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The 14th storm to strike some part of Iowa this winter is now in the books. Here's the swath of snow that it left as it crossed the central Midwest.

Officially a foot of snow fell in Des Moines but some of the surrounding area had totals as high as 14 inches. That is a high end storm. Here's a breakdown of the totals. Notice the lower amounts in far eastern Iowa and Illinois as the storm gradually weakened on its journey east.

Another disturbance is quickly following but it too is weakening and reforming further south. It could bring some very light snow as far north as I-80 this morning but little more than a dusting is expected north of HWY 34. From there south a few spots could see up to an inch of very fluffy snow.

Otherwise, Wednesday will be a cold day with clouds decreasing in the afternoon as the disturbance quickly advances east. Highs around 20 are expected. That leaves us with fair skies and cold temperatures Wednesday night. With the deep snow cover and light winds strong radiational cooling should send temperatures into the range of zero to 5 below

Speaking of that snow cover, here's what's on the ground. Much of the area near and north of I-80 has snow depths that range from 6-14"

You can also see in the graphic below that on average the winter so far has produced at least 2 feet of snow from I-80 north. Dubuque is working on 3 feet with the seasonal total now at 32 inches. The bottom line, most areas are above to well above normal on snowfall and we are only halfway through with winter.

Just looking at teleconnections the negative phase of the AO (Arctic Oscillation) and NAO (North Atlantic Oscillation) are forecast to continue with a negative PNA (Pacific North America). That implies the mean trough will be over the central U.S. and this active weather pattern is likely to continue the next 2-3 weeks. That increases the odds of more snow in the coming days. Another system is in the loop over the Pacific and brings with it our next potential snow Saturday night and Sunday morning.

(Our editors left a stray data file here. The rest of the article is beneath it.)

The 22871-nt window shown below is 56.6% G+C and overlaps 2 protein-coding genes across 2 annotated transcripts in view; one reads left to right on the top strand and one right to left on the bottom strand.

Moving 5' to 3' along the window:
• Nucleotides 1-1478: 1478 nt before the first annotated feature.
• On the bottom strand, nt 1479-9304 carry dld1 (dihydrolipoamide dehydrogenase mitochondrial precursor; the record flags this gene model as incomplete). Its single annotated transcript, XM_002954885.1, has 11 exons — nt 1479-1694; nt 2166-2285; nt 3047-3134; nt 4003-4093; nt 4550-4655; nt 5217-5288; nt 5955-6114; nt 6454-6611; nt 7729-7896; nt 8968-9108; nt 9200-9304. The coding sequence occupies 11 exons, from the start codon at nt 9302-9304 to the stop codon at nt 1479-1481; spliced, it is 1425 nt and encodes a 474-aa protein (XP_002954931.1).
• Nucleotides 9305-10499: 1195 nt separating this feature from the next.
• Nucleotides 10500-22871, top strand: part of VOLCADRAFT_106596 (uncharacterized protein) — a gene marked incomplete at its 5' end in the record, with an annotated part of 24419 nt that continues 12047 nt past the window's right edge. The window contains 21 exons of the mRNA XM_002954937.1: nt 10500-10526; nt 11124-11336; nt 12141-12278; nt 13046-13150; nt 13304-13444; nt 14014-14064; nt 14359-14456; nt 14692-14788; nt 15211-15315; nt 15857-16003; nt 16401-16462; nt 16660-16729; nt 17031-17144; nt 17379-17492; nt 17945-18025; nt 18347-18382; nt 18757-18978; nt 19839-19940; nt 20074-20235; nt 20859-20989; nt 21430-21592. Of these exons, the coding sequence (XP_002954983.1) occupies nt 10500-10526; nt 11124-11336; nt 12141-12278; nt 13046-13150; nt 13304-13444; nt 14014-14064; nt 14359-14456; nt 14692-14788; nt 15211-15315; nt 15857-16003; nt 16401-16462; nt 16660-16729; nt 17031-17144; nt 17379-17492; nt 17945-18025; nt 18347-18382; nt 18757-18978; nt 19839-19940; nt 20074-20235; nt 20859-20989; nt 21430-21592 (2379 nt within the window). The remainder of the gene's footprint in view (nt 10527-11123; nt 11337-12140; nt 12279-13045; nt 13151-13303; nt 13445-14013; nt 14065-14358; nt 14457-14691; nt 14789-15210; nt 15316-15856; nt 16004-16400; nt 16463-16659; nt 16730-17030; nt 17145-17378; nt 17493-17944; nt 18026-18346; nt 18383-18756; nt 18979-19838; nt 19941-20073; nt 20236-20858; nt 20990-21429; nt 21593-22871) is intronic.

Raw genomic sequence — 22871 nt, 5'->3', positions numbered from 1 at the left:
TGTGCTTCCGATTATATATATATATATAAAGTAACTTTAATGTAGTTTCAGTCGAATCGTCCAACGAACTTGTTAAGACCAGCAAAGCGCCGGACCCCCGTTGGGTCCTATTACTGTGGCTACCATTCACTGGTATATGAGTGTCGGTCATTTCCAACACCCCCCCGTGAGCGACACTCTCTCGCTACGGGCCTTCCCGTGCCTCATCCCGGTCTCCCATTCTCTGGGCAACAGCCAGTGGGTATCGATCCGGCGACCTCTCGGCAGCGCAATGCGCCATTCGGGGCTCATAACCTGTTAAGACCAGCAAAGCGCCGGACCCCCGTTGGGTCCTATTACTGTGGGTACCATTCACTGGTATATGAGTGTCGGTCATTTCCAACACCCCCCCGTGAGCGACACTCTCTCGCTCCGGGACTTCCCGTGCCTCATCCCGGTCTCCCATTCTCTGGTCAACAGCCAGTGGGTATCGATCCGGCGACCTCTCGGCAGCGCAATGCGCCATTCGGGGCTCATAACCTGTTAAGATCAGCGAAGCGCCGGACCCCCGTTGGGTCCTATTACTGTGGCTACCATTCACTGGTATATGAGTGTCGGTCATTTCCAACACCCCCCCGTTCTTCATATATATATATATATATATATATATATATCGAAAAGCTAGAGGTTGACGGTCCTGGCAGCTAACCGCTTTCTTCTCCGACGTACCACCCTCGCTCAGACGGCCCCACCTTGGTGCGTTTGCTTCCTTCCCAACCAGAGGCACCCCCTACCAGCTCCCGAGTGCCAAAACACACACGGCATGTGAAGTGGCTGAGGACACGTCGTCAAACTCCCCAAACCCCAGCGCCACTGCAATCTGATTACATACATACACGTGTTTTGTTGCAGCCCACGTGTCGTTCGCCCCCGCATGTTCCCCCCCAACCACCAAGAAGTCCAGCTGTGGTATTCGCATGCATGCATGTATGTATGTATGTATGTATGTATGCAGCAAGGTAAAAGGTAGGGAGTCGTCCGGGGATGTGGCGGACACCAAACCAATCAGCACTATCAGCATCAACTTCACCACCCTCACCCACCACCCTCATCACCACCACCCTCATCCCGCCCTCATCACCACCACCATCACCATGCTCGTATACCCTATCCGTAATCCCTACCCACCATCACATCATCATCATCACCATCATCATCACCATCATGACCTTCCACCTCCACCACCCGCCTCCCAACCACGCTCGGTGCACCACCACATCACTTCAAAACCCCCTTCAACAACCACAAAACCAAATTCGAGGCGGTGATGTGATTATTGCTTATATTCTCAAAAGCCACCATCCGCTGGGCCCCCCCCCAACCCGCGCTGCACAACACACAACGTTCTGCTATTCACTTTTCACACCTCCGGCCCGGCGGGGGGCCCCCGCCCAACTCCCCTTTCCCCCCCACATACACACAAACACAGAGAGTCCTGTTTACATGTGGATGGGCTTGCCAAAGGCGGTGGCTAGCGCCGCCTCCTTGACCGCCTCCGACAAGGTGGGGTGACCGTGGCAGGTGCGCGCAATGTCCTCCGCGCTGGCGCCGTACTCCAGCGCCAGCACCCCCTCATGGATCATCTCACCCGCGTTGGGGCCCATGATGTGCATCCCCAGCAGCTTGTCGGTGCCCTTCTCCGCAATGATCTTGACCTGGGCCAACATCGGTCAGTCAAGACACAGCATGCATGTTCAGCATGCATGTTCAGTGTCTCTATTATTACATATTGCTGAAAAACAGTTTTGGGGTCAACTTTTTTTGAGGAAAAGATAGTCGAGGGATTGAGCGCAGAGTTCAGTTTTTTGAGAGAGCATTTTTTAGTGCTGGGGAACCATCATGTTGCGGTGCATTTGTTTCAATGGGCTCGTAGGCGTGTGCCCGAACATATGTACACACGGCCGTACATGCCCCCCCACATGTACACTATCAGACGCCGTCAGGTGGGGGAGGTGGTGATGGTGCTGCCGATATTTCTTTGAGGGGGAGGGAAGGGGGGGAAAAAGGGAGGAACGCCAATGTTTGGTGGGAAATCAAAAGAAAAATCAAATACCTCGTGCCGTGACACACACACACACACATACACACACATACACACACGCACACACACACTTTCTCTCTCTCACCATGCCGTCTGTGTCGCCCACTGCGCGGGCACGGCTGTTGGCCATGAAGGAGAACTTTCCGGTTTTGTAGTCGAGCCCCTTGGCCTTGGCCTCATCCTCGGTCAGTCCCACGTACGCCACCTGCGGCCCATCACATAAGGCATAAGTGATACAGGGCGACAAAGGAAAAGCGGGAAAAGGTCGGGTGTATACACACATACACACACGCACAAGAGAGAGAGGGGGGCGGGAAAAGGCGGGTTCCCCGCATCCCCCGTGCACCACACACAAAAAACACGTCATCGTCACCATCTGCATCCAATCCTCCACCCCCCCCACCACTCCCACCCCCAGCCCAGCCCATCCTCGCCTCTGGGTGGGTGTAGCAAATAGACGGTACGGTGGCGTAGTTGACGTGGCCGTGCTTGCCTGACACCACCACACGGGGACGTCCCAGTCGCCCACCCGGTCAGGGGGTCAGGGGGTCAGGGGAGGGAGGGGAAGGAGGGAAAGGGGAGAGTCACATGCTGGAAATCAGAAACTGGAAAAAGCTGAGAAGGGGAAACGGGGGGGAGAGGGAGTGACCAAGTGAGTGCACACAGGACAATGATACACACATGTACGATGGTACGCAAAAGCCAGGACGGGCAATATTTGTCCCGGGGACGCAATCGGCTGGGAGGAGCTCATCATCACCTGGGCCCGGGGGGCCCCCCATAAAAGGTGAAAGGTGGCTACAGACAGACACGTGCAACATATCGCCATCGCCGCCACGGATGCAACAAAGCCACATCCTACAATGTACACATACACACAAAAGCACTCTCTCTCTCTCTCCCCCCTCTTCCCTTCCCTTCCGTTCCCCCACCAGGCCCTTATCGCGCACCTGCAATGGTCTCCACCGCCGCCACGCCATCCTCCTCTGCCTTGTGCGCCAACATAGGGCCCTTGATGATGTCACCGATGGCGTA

Owing to the distance, (more than 4 days away), we still need to monitor the track and intensity but all the mid range models show the system and depict a respectable precipitation shield. I'm pretty confident there is going to be another healthy snow event but the location is not as clear cut. As it stands now, my southern counties are most favored.

Here's the evidence which supports the weekend system and that is the raw snow output from the mid-range models. The amounts are far less important than the general idea of strength and geographical placement. The details will improve with time and so will the specifics. Here's the latest model guidance at 10:1 ratios.


The GFS ensemble mean.

The Canadian GEM

With that, I will cut you loose and say thanks for your willingness to explore my thoughts and perspective on my favorite subject, the weather of the Midwest. Stay warm and as I always say, roll weather...


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